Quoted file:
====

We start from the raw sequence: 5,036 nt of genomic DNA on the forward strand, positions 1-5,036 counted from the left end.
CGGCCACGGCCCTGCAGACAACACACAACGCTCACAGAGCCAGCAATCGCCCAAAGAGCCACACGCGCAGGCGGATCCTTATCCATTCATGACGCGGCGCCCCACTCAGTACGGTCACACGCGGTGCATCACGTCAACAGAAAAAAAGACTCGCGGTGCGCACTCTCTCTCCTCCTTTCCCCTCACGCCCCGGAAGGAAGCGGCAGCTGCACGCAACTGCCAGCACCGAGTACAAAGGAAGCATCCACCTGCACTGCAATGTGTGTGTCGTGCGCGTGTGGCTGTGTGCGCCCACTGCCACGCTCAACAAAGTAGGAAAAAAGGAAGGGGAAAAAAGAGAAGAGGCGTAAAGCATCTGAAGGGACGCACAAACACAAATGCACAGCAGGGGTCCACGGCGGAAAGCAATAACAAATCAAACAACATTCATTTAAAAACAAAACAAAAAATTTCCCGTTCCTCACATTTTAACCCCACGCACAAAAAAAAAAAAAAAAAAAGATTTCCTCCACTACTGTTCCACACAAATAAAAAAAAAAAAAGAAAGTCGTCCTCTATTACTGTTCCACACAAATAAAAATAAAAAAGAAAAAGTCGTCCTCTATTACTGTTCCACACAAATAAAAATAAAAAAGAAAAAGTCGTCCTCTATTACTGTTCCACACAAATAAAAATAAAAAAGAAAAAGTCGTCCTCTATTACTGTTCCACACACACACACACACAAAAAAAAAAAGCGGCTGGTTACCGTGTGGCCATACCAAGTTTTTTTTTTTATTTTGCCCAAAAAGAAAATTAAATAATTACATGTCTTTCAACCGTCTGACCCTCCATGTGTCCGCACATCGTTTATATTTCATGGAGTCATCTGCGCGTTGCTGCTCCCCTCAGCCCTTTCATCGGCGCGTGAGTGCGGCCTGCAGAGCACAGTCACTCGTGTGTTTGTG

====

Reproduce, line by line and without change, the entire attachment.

We start from the raw sequence: 5,036 nt of genomic DNA on the forward strand, positions 1-5,036 counted from the left end.
CGGCCACGGCCCTGCAGACAACACACAACGCTCACAGAGCCAGCAATCGCCCAAAGAGCCACACGCGCAGGCGGATCCTTATCCATTCATGACGCGGCGCCCCACTCAGTACGGTCACACGCGGTGCATCACGTCAACAGAAAAAAAGACTCGCGGTGCGCACTCTCTCTCCTCCTTTCCCCTCACGCCCCGGAAGGAAGCGGCAGCTGCACGCAACTGCCAGCACCGAGTACAAAGGAAGCATCCACCTGCACTGCAATGTGTGTGTCGTGCGCGTGTGGCTGTGTGCGCCCACTGCCACGCTCAACAAAGTAGGAAAAAAGGAAGGGGAAAAAAGAGAAGAGGCGTAAAGCATCTGAAGGGACGCACAAACACAAATGCACAGCAGGGGTCCACGGCGGAAAGCAATAACAAATCAAACAACATTCATTTAAAAACAAAACAAAAAATTTCCCGTTCCTCACATTTTAACCCCACGCACAAAAAAAAAAAAAAAAAAAGATTTCCTCCACTACTGTTCCACACAAATAAAAAAAAAAAAAGAAAGTCGTCCTCTATTACTGTTCCACACAAATAAAAATAAAAAAGAAAAAGTCGTCCTCTATTACTGTTCCACACAAATAAAAATAAAAAAGAAAAAGTCGTCCTCTATTACTGTTCCACACAAATAAAAATAAAAAAGAAAAAGTCGTCCTCTATTACTGTTCCACACACACACACACACAAAAAAAAAAAGCGGCTGGTTACCGTGTGGCCATACCAAGTTTTTTTTTTTATTTTGCCCAAAAAGAAAATTAAATAATTACATGTCTTTCAACCGTCTGACCCTCCATGTGTCCGCACATCGTTTATATTTCATGGAGTCATCTGCGCGTTGCTGCTCCCCTCAGCCCTTTCATCGGCGCGTGAGTGCGGCCTGCAGAGCACAGTCACTCGTGTGTTTGTG